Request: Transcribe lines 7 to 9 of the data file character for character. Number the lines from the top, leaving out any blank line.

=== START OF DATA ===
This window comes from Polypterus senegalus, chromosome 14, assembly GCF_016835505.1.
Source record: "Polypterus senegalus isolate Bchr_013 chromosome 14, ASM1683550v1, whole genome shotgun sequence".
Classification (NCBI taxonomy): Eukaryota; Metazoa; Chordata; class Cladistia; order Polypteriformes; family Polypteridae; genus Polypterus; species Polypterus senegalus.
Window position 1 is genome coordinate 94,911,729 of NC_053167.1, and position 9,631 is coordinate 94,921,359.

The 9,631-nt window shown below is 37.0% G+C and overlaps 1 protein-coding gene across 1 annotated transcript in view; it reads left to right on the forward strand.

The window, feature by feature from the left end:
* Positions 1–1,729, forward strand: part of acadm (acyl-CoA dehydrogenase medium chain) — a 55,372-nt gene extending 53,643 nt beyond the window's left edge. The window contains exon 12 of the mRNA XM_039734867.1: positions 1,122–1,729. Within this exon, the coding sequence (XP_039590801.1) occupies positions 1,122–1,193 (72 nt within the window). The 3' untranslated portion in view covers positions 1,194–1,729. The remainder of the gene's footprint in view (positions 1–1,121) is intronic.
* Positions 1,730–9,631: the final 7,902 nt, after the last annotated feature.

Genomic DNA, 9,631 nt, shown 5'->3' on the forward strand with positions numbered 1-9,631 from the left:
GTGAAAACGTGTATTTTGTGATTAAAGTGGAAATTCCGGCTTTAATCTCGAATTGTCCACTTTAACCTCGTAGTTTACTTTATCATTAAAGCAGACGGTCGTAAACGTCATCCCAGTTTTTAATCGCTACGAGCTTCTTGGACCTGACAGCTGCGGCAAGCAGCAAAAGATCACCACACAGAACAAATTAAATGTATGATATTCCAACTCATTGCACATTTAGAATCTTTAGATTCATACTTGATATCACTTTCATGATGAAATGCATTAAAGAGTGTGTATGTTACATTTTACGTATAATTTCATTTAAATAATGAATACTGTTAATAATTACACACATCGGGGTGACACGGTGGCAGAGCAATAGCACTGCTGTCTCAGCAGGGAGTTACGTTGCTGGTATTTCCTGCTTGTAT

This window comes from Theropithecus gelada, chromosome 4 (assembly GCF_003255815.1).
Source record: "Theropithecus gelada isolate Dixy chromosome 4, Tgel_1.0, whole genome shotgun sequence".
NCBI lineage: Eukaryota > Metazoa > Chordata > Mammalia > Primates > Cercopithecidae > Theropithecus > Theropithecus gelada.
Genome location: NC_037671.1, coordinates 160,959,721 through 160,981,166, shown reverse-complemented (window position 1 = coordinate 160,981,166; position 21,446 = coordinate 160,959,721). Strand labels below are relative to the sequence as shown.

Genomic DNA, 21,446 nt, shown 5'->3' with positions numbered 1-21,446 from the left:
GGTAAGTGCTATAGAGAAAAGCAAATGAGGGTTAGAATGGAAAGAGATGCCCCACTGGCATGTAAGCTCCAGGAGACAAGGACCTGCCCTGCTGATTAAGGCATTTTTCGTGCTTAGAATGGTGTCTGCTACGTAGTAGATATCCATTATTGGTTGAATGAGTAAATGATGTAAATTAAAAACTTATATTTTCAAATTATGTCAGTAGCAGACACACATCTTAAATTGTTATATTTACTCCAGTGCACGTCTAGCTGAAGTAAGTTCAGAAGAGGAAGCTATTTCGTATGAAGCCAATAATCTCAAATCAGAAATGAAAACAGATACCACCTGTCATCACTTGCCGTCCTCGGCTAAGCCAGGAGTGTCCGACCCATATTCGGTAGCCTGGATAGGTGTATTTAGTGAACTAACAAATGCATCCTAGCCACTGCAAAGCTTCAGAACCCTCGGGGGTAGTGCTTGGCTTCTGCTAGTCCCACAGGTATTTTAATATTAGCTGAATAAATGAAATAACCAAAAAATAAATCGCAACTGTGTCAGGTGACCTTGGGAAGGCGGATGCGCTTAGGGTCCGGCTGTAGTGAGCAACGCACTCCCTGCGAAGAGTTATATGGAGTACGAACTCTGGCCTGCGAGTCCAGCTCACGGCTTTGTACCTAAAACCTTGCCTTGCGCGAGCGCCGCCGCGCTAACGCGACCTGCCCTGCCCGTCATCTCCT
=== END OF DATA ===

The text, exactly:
* Positions 1–1,729, forward strand: part of acadm (acyl-CoA dehydrogenase medium chain) — a 55,372-nt gene extending 53,643 nt beyond the window's left edge. The window contains exon 12 of the mRNA XM_039734867.1: positions 1,122–1,729. Within this exon, the coding sequence (XP_039590801.1) occupies positions 1,122–1,193 (72 nt within the window). The 3' untranslated portion in view covers positions 1,194–1,729. The remainder of the gene's footprint in view (positions 1–1,121) is intronic.
* Positions 1,730–9,631: the final 7,902 nt, after the last annotated feature.

Genomic DNA, 9,631 nt, shown 5'->3' on the forward strand with positions numbered 1-9,631 from the left: